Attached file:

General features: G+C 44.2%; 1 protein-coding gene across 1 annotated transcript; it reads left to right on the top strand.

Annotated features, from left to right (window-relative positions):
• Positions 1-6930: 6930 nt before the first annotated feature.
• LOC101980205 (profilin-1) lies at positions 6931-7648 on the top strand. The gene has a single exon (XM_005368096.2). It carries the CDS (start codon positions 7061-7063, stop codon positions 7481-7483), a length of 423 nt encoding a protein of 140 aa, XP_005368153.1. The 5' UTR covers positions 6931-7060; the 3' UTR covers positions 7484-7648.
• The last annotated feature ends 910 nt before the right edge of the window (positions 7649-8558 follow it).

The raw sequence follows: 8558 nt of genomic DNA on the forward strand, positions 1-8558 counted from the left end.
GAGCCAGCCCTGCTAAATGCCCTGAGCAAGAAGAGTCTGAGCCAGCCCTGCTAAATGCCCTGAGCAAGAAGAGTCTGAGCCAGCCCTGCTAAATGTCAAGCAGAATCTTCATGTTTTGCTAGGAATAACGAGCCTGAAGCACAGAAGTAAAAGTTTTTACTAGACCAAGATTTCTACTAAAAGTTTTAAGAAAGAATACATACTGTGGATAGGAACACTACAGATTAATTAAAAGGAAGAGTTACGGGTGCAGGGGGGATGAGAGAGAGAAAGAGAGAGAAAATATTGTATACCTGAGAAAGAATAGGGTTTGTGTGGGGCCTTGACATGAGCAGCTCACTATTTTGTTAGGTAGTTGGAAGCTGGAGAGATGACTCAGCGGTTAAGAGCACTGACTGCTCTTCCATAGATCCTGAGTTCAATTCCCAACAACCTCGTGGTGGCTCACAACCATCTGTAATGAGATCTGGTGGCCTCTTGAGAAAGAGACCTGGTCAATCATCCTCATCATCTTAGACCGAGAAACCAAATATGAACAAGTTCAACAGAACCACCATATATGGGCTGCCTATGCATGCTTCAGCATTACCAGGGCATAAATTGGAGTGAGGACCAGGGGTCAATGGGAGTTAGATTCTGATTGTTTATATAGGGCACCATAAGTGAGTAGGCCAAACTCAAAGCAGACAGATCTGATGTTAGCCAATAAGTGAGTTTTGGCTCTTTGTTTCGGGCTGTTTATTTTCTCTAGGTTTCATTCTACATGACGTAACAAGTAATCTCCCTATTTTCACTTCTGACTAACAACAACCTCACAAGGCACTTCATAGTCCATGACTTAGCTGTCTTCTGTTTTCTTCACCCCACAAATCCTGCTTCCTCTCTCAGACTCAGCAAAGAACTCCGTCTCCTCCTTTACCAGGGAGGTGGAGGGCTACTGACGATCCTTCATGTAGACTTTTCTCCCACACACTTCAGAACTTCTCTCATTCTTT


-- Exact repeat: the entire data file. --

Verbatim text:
General features: G+C 44.2%; 1 protein-coding gene across 1 annotated transcript; it reads left to right on the top strand.

Annotated features, from left to right (window-relative positions):
• Positions 1-6930: 6930 nt before the first annotated feature.
• LOC101980205 (profilin-1) lies at positions 6931-7648 on the top strand. The gene has a single exon (XM_005368096.2). It carries the CDS (start codon positions 7061-7063, stop codon positions 7481-7483), a length of 423 nt encoding a protein of 140 aa, XP_005368153.1. The 5' UTR covers positions 6931-7060; the 3' UTR covers positions 7484-7648.
• The last annotated feature ends 910 nt before the right edge of the window (positions 7649-8558 follow it).

The raw sequence follows: 8558 nt of genomic DNA on the forward strand, positions 1-8558 counted from the left end.
GAGCCAGCCCTGCTAAATGCCCTGAGCAAGAAGAGTCTGAGCCAGCCCTGCTAAATGCCCTGAGCAAGAAGAGTCTGAGCCAGCCCTGCTAAATGTCAAGCAGAATCTTCATGTTTTGCTAGGAATAACGAGCCTGAAGCACAGAAGTAAAAGTTTTTACTAGACCAAGATTTCTACTAAAAGTTTTAAGAAAGAATACATACTGTGGATAGGAACACTACAGATTAATTAAAAGGAAGAGTTACGGGTGCAGGGGGGATGAGAGAGAGAAAGAGAGAGAAAATATTGTATACCTGAGAAAGAATAGGGTTTGTGTGGGGCCTTGACATGAGCAGCTCACTATTTTGTTAGGTAGTTGGAAGCTGGAGAGATGACTCAGCGGTTAAGAGCACTGACTGCTCTTCCATAGATCCTGAGTTCAATTCCCAACAACCTCGTGGTGGCTCACAACCATCTGTAATGAGATCTGGTGGCCTCTTGAGAAAGAGACCTGGTCAATCATCCTCATCATCTTAGACCGAGAAACCAAATATGAACAAGTTCAACAGAACCACCATATATGGGCTGCCTATGCATGCTTCAGCATTACCAGGGCATAAATTGGAGTGAGGACCAGGGGTCAATGGGAGTTAGATTCTGATTGTTTATATAGGGCACCATAAGTGAGTAGGCCAAACTCAAAGCAGACAGATCTGATGTTAGCCAATAAGTGAGTTTTGGCTCTTTGTTTCGGGCTGTTTATTTTCTCTAGGTTTCATTCTACATGACGTAACAAGTAATCTCCCTATTTTCACTTCTGACTAACAACAACCTCACAAGGCACTTCATAGTCCATGACTTAGCTGTCTTCTGTTTTCTTCACCCCACAAATCCTGCTTCCTCTCTCAGACTCAGCAAAGAACTCCGTCTCCTCCTTTACCAGGGAGGTGGAGGGCTACTGACGATCCTTCATGTAGACTTTTCTCCCACACACTTCAGAACTTCTCTCATTCTTT